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First off, I want to apologize for being inactive for almost a month. The Practice Vitality writers have all had some personal issues they have had to deal with, and somehow all at the same time. It’s not easy to share issues of a personal nature over the internet, but we have always wanted Practice Vitality to be about a healing community, so once things simmer down, I will let my friends in the blogosphere know what has been happening with me (but not my co-contributors). I will say this – being a doctor and a patient at the same time has been an interesting experience.
With the new year coming, probably many of you will want to start the year off with a cleanse. Personally, I favor cleanses in the spring and the summer, when many of the fresh, cool, crisp foods used in a cleanse are better tolerated. Mung beans sprouts are a great cleansing food for the winter due to their easy digestibility. In Ayurveda, they are considered cooling, so adding some warming Indian spices and healthy oils can help make them more suitable for the winter.
Mung bean sprouts are a childhood food for me, but they have been considered a healthy food for thousands of years such as in ancient health systems like Ayurveda. For more info, check out this post by Joyful Belly Ayurveda – one of my favorite websites for ayurvedic nutrition. It’s a very user-friendly and approachable resource for ayurvedic and integrative nutrition. Mung beans are high in one of my favorite compounds – resistant starch, which has shown some evidence that it can be helpful for colon health and for the gut microbiome.
How to Make Mung Bean Sprouts:
Mung bean sprouts take a little planning, but very little time or preparation. Usually, I make mine over 2 nights.
- Soak your mung beans. I soak them at least for 12 hours. I change out the water after a day if I don’t end up going to the next step.
- Drain out the water, and cover the bowl of mung beans with a lid. Place a tissue on the bottom of the bowl to collect the excess water.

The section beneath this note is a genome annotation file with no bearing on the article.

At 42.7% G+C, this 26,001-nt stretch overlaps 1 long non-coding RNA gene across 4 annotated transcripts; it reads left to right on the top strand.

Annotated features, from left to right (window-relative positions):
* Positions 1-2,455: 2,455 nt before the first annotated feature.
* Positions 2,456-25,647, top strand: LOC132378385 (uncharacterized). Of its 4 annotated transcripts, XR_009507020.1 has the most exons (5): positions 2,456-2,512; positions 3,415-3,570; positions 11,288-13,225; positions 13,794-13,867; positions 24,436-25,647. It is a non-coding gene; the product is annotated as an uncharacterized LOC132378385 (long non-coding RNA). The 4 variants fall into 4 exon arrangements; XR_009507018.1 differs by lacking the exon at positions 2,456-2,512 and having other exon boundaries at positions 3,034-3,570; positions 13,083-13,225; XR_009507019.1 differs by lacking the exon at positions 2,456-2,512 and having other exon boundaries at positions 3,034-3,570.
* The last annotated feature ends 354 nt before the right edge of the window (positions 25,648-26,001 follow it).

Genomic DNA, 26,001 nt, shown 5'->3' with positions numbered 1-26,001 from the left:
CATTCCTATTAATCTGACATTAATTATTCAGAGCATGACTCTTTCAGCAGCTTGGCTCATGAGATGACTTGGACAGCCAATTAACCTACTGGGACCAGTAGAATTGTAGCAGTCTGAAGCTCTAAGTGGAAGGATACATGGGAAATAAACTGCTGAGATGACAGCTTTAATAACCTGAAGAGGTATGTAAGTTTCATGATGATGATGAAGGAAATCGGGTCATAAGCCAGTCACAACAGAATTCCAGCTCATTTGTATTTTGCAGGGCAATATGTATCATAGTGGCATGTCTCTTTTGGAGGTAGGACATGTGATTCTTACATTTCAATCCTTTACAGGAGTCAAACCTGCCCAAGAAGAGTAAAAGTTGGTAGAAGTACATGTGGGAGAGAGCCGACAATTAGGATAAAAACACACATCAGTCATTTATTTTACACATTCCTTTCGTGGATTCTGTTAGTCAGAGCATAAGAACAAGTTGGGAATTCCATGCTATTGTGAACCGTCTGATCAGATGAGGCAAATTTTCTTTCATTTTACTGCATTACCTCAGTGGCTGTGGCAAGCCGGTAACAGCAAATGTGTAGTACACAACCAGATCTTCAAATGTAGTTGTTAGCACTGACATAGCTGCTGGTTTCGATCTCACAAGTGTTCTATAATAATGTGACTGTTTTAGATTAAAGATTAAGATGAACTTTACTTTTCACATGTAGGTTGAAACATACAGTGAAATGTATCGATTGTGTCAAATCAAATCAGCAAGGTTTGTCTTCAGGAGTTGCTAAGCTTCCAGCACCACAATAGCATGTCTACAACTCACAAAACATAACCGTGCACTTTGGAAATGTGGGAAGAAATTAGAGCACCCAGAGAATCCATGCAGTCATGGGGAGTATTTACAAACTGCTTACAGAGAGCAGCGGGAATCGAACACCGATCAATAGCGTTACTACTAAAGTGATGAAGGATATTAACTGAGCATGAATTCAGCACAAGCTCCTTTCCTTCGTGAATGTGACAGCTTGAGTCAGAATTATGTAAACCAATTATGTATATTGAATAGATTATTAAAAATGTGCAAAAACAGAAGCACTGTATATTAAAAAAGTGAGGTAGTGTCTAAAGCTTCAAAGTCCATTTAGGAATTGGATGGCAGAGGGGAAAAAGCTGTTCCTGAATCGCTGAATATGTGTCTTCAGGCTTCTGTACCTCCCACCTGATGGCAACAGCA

- Wait a few hours – as few as 3 hours but can be as long as 12hrs.
- The sprouts need a moist environment but they should not be wet.
- Alternately, you can put the beans in a moist cloth and gather the cloth tightly in a ball which you can let hang in the kitchen. You can also just put the mung beans in a nut-milk bag and let them hang.
- If you live in a cold climate, you may want to put the sprouts in the oven with the pilot light on to help them along.
- Cooking sprouts thoroughly can prevent illness from sprouts
- Wash sprouts thoroughly before eating them or cooking with them
- Wash seeds in peroxide preheated to 140 degrees fahrenheit to help minimize bacteria. Peroxide is not a harmful chemical in these small amounts.
- The longer you wait for the seeds to sprout the more likely you are to have bacteria on the sprouts.
- Refrigerate sprouts once you have made them.
Now, you should all know that I love sprouts for the health benefits, but there are risks, just as for anything. Sprouts have to grow in warmer, more humid temperatures, which bacteria also love and so there is a risk of food poisoning with E. Coli. Making sprouts at home actually has more risk than buying sprouts outside because the sprouts makers work with the FDA to minimize the risk. Here is a website from UC Davis the has some suggestions on how to minimize the risk of food poisoning. Pregnant women, young children and elderly, and people who could have a compromised immune system should not eat home-made sprouts.
Here are some other posts to use as references to help you get a good idea on how to make mung bean sprouts:
- Serve Mung bean sprouts plain as a snack, or with a couple of squeezes lemon, 1/2 tsp salt and a pinch of chili powder and turmeric. Chopped cilantro is a nice garnish. You can also add carrots and grated fresh coconut.
- Add warming indian tempering spices, such as in this short youtube video. Sesame oil and ghee are great options, but keep in mind that in Ayurveda sesame oil is heating and if you have heavy periods they can get worse if you use sesame.